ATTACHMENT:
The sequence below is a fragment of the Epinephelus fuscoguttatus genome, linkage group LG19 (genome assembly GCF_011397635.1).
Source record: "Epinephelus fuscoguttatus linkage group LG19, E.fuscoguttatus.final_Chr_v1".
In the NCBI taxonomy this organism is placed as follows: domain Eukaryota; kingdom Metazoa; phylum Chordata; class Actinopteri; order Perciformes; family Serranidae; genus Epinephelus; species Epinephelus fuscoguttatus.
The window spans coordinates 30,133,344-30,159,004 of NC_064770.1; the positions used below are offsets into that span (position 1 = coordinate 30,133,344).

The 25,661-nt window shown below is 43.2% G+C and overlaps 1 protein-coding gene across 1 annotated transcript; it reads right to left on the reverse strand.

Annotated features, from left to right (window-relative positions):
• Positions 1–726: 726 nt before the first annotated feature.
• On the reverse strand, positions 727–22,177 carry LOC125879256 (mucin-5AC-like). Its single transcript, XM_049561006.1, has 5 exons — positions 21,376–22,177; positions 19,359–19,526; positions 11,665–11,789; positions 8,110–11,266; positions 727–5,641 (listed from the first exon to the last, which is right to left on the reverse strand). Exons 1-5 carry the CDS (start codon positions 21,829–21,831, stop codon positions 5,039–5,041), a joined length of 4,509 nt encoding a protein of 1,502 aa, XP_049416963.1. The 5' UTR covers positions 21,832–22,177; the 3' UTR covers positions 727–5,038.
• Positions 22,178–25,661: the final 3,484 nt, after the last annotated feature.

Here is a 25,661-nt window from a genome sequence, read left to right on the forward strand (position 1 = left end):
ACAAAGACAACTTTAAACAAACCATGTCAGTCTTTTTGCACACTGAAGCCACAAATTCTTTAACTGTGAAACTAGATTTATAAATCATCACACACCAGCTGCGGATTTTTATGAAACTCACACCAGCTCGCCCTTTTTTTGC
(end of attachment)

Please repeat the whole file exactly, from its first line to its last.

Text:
The sequence below is a fragment of the Epinephelus fuscoguttatus genome, linkage group LG19 (genome assembly GCF_011397635.1).
Source record: "Epinephelus fuscoguttatus linkage group LG19, E.fuscoguttatus.final_Chr_v1".
In the NCBI taxonomy this organism is placed as follows: domain Eukaryota; kingdom Metazoa; phylum Chordata; class Actinopteri; order Perciformes; family Serranidae; genus Epinephelus; species Epinephelus fuscoguttatus.
The window spans coordinates 30,133,344-30,159,004 of NC_064770.1; the positions used below are offsets into that span (position 1 = coordinate 30,133,344).

The 25,661-nt window shown below is 43.2% G+C and overlaps 1 protein-coding gene across 1 annotated transcript; it reads right to left on the reverse strand.

Annotated features, from left to right (window-relative positions):
• Positions 1–726: 726 nt before the first annotated feature.
• On the reverse strand, positions 727–22,177 carry LOC125879256 (mucin-5AC-like). Its single transcript, XM_049561006.1, has 5 exons — positions 21,376–22,177; positions 19,359–19,526; positions 11,665–11,789; positions 8,110–11,266; positions 727–5,641 (listed from the first exon to the last, which is right to left on the reverse strand). Exons 1-5 carry the CDS (start codon positions 21,829–21,831, stop codon positions 5,039–5,041), a joined length of 4,509 nt encoding a protein of 1,502 aa, XP_049416963.1. The 5' UTR covers positions 21,832–22,177; the 3' UTR covers positions 727–5,038.
• Positions 22,178–25,661: the final 3,484 nt, after the last annotated feature.

Here is a 25,661-nt window from a genome sequence, read left to right on the forward strand (position 1 = left end):
ACAAAGACAACTTTAAACAAACCATGTCAGTCTTTTTGCACACTGAAGCCACAAATTCTTTAACTGTGAAACTAGATTTATAAATCATCACACACCAGCTGCGGATTTTTATGAAACTCACACCAGCTCGCCCTTTTTTTGC